‘Kosovo is ours’ was a lie, says Serbian premier minister
BELGRADE - Reuters
Serbian ultra-nationalists take part in a protest in Belgrade against the opening of jointly operated crossing points between Serbia and Kosovo in this photo. Serbia does not recognize Kosovo but is under pressure to improve relations with its former province if the EU is to give the green light to accession talks. AP photoSerbian Prime Minister Ivica Dacic told Serbs today they had been lied to that “Kosovo is ours,” the latest sign of an historic U-turn by Belgrade as it races to clinch membership talks with the European Union.
Dacic, who was an aide to Slobodan Milosevic when Serbia went to war with NATO over Kosovo, has entered into talks with the fledgling nation’s ethnic Albanian leadership. In a marked break from previous pronouncements, he said Serbia now had to finally define its “real borders.”
“For 10 years, Kosovo was taboo. No one could officially tell the truth,” he wrote in the Serbian weekly NIN. “Tales were told; lies were told that Kosovo is ours.” But today, he said, “the Serbian president cannot go to Kosovo, nor the prime minister, nor ministers, nor the police or army. Serbs can only leave Kosovo. That’s how much Kosovo is ours and what our Constitution and laws mean there.” Serbia does not recognize Kosovo, but is under pressure to improve relations with its former province if the EU is to give the green light to accession talks and to send a vital message of stability to much-needed foreign investors.
Dacic called last month for a comprehensive settlement after Kosovo’s government said its ultimate aim was to secure recognition of statehood by the United Nations. “We can agree on everything,” Dacic had said, adding that they were seeking a comprehensive settlement, but for that to happen something has to be conceded. “They [Kosovo] are pressuring us through the EU, and we’re not letting them into the United Nations. Are we supposed to go on sparring like that for years?”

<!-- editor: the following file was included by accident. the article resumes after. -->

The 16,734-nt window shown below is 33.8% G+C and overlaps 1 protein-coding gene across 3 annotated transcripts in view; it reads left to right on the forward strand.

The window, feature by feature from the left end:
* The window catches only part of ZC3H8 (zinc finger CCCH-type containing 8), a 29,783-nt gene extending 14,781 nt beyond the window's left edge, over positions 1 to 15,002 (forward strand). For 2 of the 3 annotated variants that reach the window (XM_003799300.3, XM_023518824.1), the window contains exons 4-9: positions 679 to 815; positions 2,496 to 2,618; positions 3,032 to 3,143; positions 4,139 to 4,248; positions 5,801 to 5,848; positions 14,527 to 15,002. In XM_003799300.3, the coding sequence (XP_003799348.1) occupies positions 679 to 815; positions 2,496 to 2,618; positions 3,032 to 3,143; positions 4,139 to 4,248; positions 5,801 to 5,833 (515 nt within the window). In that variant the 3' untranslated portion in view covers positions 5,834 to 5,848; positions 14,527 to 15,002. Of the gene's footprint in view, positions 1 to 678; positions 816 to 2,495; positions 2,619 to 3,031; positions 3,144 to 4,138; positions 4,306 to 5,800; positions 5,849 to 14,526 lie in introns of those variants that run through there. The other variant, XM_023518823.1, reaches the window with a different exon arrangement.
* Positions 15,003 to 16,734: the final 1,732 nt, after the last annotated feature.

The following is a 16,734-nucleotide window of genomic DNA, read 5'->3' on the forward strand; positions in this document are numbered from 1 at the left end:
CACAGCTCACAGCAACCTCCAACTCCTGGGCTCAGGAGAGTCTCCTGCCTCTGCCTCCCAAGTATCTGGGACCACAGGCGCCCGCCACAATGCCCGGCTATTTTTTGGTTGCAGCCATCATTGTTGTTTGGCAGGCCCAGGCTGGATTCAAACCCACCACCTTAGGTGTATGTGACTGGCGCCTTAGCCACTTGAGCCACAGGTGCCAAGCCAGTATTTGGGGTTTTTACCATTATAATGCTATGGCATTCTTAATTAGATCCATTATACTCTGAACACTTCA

Dacic’s text was published in NIN to mark the tenth anniversary next week of the assassination of Premier Zoran Djindjic, who took power after the 2000 ousting of Milosevic but was shot dead in 2003 by a group of former elite paramilitaries and drug smugglers. The killing slammed the brakes on Serbia’s recovery from the war and heavy sanctions that were both legacies of Milosevic’s 13-year rule.
“Ten years later, Serbia has yet to solve the problems that burdened Djindjic’s government. It still does not know where its borders are, over what territory it really has sovereignty,” Dacic wrote. “I was part of a government that tried to resolve the question of Kosovo by war. Perhaps there is some justice that today I should be the person most responsible for finding a peaceful solution.” The EU wants a deal by mid-April, when the European Commission is due to issue a report on progress in the Kosovo talks. The bloc will then decide whether to open accession talks in June. Serbia’s fellow ex-Yugoslav republic and wartime foe Croatia is due to become the EU member on July 1.